Global Shipping’s Net-Zero Transformation Challenge
As you craft a decarbonization strategy—for today and tomorrow—here are seven crucial areas to consider.
The shipping industry is the backbone of the global economy, facilitating 90% of international trade and transporting over 11 billion metric tons of goods annually. Yet it is responsible for 2% to 3% of global greenhouse gas (GHG) emissions, which contributes to the supply-chain (Scope 3) emissions of every business with seaborne logistics. In 2023, the International Maritime Organization revised its GHG emissions target to achieve net zero emissions for shipping by or around 2050.
The Global Centre for Maritime Decarbonisation (GCMD) and Boston Consulting Group (BCG) conducted a first-of-its-kind industry survey to take stock of shipowners and operators’ progress in establishing six elements needed for the industry to reach net zero. The survey saw strong participation from 128 shipowners and operators across vessel types, fleet sizes and geographies, which collectively own or operate 14,000 merchant vessels, and account for $500 billion in revenue.
We found high decarbonization ambitions: Most respondents viewed net zero as a strategic priority, and 77% had already set concrete decarbonization targets. The industry has also mobilized resources to decarbonize: respondents are investing 2% of their revenues into green initiatives, and 87% have personnel working toward green objectives.
The path to net zero for shipowners and operators requires six elements:
While the industry has made some progress in adopting mature and cost-effective efficiency levers, adoption of complex or nascent levers remains low. Drop-in green fuels are constrained by costs and supply-side gaps, and optimism for future cleaner fuels is yet to translate into firm commitment.
The industry is now at a pivotal point, with many shipowners and operators ramping up their decarbonization efforts. Three-quarters of respondents plan to increase investments in green initiatives. Stakeholders can build on this momentum with a variety of supportive actions. But to be effective, they need to tailor their interventions to address the specific challenges that shipowners and operators face at each stage of decarbonization.
We see three archetypes, differentiated in their outlook, investment appetite, and the challenges faced.
Frontrunners have the greatest ambitions and are willing to invest heavily. They are pushing boundaries, adopting even nascent decarbonization levers, such as wind propulsion and air lubrication. A majority plan to pilot shipboard carbon capture solutions by 2025. Frontrunners are also planning to adopt methanol and ammonia as early as 2026 and 2029 respectively, and the availability of fuels and bunkering infrastructure will be critical to enabling adoption.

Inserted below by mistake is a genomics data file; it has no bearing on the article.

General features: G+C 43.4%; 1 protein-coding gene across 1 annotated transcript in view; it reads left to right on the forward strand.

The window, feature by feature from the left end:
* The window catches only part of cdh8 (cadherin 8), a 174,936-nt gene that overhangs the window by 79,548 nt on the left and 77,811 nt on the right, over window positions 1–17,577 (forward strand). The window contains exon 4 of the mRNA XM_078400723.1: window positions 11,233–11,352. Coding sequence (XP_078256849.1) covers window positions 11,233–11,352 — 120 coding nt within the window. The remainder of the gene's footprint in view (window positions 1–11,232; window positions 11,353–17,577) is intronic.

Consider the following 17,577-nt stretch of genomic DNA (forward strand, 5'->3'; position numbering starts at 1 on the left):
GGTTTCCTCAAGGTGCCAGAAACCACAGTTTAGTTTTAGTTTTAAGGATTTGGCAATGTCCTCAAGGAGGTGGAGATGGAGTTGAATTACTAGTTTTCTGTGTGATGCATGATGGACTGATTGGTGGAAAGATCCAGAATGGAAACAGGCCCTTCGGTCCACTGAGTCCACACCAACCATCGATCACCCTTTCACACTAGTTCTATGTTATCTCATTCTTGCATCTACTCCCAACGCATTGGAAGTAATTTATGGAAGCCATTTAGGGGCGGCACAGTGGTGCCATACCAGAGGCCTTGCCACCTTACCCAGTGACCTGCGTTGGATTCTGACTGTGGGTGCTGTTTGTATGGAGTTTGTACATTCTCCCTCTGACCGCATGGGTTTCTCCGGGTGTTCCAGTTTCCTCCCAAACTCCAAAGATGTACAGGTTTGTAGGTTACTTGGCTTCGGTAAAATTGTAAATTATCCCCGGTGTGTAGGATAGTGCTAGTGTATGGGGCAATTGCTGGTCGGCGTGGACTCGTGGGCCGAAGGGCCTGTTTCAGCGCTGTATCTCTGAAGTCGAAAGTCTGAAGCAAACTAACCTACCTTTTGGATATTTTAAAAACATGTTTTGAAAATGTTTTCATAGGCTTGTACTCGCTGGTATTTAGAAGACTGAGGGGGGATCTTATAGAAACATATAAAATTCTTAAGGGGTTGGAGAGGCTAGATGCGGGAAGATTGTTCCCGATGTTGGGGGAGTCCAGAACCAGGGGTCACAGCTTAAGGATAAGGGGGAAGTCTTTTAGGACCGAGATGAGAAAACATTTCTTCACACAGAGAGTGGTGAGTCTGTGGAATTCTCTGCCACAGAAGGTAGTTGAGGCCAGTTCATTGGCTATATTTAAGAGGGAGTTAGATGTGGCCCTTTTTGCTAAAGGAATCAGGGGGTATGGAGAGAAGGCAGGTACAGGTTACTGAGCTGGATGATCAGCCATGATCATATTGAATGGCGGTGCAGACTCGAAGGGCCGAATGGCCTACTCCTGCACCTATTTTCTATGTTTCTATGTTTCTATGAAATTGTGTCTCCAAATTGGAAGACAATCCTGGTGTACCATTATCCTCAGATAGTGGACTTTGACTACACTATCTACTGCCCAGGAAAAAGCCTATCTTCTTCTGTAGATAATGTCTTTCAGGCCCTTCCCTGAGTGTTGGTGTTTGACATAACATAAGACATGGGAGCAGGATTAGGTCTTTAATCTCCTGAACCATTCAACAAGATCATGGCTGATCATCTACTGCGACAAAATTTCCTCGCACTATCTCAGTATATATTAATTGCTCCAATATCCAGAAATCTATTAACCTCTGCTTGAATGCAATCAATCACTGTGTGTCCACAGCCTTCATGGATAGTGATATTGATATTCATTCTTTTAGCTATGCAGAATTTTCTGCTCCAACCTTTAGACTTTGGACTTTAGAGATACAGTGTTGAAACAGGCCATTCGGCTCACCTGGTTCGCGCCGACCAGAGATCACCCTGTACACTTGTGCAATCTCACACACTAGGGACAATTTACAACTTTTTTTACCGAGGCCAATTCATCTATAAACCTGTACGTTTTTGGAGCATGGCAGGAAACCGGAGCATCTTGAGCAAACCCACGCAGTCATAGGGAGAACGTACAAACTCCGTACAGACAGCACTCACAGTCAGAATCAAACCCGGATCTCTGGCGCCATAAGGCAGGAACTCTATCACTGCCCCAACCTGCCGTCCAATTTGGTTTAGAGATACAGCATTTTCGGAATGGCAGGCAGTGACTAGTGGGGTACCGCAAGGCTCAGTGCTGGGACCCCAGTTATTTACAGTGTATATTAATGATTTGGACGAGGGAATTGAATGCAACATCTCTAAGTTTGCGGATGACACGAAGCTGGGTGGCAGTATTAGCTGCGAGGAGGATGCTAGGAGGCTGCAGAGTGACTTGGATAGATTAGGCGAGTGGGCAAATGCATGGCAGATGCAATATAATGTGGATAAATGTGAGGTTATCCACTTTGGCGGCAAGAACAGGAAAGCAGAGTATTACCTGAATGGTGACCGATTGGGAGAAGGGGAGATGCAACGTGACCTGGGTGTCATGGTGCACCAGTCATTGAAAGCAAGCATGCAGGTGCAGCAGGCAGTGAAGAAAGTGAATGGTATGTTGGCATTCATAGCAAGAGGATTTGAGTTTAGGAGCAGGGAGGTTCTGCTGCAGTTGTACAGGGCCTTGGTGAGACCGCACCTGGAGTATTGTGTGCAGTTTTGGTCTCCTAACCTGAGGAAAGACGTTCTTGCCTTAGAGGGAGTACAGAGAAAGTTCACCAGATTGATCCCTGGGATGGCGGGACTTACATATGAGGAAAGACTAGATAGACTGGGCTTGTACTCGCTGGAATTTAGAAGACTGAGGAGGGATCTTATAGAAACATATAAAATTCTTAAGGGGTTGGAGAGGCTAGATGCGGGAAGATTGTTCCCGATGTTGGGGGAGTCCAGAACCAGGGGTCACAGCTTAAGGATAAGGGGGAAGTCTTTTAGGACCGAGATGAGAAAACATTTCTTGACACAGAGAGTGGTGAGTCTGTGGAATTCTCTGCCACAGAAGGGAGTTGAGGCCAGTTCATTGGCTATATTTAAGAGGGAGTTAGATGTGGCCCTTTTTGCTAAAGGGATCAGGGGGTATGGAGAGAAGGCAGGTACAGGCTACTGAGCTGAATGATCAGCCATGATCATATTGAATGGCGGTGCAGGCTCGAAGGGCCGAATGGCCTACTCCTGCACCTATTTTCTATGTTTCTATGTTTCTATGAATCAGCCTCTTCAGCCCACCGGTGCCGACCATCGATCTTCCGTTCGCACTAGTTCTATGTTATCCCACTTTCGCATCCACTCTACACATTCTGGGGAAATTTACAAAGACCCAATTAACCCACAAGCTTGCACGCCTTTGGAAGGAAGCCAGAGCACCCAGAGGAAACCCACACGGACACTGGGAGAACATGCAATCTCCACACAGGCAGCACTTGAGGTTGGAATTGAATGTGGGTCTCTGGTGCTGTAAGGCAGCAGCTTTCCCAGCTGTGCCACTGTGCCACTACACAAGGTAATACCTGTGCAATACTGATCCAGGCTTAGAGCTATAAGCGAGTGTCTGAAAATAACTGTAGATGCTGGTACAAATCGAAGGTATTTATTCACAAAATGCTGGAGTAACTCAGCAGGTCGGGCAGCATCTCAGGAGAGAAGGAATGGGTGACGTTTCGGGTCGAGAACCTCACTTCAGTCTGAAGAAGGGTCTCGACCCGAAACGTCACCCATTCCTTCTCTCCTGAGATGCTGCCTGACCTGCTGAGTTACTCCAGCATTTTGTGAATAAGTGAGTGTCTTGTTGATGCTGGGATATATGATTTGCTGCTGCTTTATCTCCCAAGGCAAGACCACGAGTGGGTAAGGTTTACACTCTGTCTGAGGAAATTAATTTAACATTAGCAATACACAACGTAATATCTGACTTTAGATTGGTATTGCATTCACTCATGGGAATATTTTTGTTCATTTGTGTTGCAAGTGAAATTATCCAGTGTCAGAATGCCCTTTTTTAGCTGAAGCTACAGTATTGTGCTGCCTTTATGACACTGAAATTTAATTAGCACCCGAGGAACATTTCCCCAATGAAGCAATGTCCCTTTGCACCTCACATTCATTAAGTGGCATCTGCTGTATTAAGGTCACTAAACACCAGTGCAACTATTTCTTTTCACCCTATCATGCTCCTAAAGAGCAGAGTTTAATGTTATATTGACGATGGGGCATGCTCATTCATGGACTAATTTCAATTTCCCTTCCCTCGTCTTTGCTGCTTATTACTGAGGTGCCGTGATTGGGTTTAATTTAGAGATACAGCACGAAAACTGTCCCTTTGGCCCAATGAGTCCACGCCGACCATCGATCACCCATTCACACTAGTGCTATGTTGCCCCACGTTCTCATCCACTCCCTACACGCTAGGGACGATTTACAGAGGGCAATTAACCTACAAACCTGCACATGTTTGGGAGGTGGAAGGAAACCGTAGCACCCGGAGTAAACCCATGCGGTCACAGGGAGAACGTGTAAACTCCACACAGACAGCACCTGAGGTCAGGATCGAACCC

Followers believe in decarbonizing their fleets, but have tighter investment thresholds and a near-term outlook. They have kept pace with Frontrunners in adopting mature and cost-effective efficiency levers, such as main engine improvements and slow steaming, but are behind in the adoption of nascent levers, such as wind propulsion and air lubrication.
Conservatives are still early in their decarbonization journey, likely due to a lack of awareness and familiarity with the various decarbonization levers, and the capabilities to assess and deploy them. They are best supported by measures that increase their familiarity with the levers and help contextualize them to their specific fleets and operational requirements.
Our research highlights five key actions for stakeholders:
Maritime decarbonization is a complex, critical endeavor. The successful implementation of these five key actions demands a whole-of-value-chain approach. By working together, stakeholders can transform the maritime sector into a beacon of environmental stewardship, and set a course for a greener future where decarbonization and commercial success go hand in hand.
ABOUT THE GLOBAL CENTRE FOR MARITIME DECARBONISATION
The Global Centre for Maritime Decarbonisation (GCMD) partners with industry and governmental stakeholders to help international shippingeliminate its GHG emissions by shaping standards for future fuels, financing first-of-a-kind projects, piloting low-carbon solutions in an end-to-end manner and under real-world operations conditions, and fostering collaboration across different sectors.
To help address some of the key challenges that are bottlenecking maritime decarbonization, GCMD is focusing on initiatives in four areas: ammonia as a marine fuel, assurance framework for drop-in green fuels, unlocking the carbon value chain, and energy savings technologies to improve fuel efficiency of ships.
A nonprofit organization, GCMD was cofounded in 2021 by the Maritime and Port Authority of Singapore (MPA) and six industry partners—BHP, BW Group, Eastern Pacific Shipping, Foundation Det Norske Veritas, Ocean Network Express, and Seatrium. GCMD has additionally onboarded more than 100 center and project-level partners, all of whom share the common goals of accelerating the deployment of scalable low-carbon technologies by validating technical and commercial feasibility, and lowering adoption barriers by leveraging the data and insights from GCMD-curated pilots and projects.
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